The best of these essays are more than mildly charming, but Epstein’s self-satisfied opinions can be more than mildly...



A prolific essayist offers forthright opinions on literature, writing, culture, and aging.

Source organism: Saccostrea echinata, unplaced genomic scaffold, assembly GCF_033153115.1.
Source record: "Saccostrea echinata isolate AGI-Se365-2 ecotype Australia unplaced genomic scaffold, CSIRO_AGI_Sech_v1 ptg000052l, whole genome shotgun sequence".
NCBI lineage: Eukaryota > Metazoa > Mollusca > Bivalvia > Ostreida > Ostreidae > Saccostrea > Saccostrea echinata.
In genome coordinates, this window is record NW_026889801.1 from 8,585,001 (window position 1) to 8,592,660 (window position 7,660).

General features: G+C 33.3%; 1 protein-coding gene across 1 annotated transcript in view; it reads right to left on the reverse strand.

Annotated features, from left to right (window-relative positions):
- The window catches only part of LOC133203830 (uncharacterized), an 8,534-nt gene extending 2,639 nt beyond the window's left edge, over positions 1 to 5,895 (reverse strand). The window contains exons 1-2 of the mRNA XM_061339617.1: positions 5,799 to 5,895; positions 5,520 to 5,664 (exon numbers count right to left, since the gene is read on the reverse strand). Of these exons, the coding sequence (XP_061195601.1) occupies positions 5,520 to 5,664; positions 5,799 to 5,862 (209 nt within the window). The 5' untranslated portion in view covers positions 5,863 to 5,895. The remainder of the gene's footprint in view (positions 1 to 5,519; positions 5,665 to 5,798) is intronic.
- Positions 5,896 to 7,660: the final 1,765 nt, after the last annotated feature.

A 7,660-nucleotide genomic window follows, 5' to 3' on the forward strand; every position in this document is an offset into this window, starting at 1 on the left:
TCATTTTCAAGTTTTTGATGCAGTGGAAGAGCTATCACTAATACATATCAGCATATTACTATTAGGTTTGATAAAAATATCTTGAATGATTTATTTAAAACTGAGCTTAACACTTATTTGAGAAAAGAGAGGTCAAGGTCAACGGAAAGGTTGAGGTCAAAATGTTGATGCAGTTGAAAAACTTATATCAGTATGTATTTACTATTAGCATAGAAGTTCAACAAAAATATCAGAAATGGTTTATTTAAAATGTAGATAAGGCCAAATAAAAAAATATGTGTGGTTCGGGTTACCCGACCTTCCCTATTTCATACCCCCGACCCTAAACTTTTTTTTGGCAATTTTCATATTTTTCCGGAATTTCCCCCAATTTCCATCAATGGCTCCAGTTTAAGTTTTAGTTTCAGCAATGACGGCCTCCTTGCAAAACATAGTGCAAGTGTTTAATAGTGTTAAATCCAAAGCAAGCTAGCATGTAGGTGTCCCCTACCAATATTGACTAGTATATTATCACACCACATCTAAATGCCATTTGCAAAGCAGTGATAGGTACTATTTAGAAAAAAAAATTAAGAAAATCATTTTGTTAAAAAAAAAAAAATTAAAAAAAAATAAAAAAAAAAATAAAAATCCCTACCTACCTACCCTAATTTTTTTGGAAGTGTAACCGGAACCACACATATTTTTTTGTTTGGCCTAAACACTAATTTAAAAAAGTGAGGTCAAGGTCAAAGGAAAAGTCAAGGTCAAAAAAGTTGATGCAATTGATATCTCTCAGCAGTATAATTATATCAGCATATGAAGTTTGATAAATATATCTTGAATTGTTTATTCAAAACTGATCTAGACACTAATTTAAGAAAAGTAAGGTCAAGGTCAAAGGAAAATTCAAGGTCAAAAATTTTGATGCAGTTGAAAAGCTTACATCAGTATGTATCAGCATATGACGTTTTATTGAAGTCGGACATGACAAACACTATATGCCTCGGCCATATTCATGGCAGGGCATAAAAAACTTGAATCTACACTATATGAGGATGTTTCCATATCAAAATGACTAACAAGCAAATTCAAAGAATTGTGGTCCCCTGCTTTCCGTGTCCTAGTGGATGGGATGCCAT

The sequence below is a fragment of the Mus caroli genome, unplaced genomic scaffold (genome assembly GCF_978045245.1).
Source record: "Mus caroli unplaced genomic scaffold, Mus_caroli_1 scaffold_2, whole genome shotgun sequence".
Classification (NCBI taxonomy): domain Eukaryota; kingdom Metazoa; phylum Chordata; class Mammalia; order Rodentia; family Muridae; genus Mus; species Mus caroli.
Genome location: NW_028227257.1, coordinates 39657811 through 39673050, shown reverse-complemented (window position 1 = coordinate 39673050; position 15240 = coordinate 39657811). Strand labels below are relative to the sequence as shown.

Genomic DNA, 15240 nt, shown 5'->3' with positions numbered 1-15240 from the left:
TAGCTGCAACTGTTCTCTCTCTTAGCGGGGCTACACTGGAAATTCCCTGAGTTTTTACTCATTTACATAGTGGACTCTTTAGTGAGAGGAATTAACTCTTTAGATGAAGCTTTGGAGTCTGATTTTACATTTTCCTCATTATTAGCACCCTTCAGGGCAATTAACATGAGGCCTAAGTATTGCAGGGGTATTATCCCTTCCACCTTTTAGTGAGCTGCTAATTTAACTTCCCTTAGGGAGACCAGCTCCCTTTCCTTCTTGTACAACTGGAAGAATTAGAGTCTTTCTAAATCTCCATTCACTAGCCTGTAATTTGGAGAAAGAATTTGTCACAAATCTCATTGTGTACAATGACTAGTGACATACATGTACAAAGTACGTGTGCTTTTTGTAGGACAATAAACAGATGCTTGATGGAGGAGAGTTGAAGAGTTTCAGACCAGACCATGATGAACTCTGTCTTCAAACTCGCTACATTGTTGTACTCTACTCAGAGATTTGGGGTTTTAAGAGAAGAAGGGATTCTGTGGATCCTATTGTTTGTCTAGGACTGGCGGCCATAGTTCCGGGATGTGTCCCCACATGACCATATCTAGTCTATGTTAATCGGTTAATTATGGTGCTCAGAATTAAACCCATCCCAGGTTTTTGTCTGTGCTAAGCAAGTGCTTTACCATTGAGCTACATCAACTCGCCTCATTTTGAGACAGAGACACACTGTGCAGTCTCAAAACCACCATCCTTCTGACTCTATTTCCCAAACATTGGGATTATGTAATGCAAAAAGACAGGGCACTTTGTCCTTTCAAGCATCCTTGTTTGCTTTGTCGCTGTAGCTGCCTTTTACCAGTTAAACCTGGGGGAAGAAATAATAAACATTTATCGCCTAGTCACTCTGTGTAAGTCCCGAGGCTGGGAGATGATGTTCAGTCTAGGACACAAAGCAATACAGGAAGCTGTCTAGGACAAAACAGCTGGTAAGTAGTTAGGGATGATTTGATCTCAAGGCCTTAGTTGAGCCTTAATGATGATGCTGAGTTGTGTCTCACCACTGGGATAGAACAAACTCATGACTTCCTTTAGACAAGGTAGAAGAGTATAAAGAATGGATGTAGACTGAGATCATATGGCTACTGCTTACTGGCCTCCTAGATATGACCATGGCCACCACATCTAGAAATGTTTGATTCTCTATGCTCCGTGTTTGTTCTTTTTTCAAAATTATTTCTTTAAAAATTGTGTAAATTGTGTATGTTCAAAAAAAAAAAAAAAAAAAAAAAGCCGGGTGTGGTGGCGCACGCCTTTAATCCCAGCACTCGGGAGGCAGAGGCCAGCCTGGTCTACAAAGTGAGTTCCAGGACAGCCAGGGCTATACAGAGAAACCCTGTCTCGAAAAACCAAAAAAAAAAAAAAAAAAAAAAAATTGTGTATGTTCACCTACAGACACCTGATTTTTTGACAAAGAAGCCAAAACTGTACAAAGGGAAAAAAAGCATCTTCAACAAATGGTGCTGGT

The former editor of the American Scholar, Epstein (Emeritus, English/Northwestern Univ.; Wind Sprints: Shorter Essays, 2016, etc.) gathers recent essays, most published in Commentary, the Weekly Standard, and the Wall Street Journal. Having turned 80 in 2017, Epstein takes pride in being “out of it,” oblivious to popular culture, contemporary novels, art, and politics. As a younger man, he describes himself as having been a “strong liberal, leaning to the radical in politics,” but the social and political upheaval of the 1960s changed those views profoundly. As a teacher at Northwestern, he saw intellectual authority questioned and sullied. In several essays he laments “the death of traditional liberalism” as represented by Hubert Humphrey and Lionel Trilling and the rise of “dogmatic academic feminism, victimological African-American Studies,” and the widespread prevalence of “victim studies.” As a result, there “has been the emphasis on race, class, and gender and the concomitant politicalization—some would add trivialization—of much that goes on in the humanities and social sciences departments.” Victimhood is not limited to academia, according to Epstein, but pervades literature (memoir and the fiction of Toni Morrison, “a connoisseur of victimhood whose novels deal with little else”) and politics. Politicians like Hillary Clinton and Barack Obama, writes the author, are not evaluated “on their intrinsic qualities” but “because of the accidents of their birth; because they are black, or women, or, one day doubtless, gay, or disabled.” Epstein waxes nostalgic for the serene gentility of WASP culture. Gone are the days, he writes, when “stability, solidity, gravity, a certain weight and aura of seriousness suffused public life.” Although “in our egalitarian age,” cultural elitism is damned, Epstein happily champions “the best that has been thought and said.” In an essay on wit, the author modestly admits that he is not witty but “mildly charming.”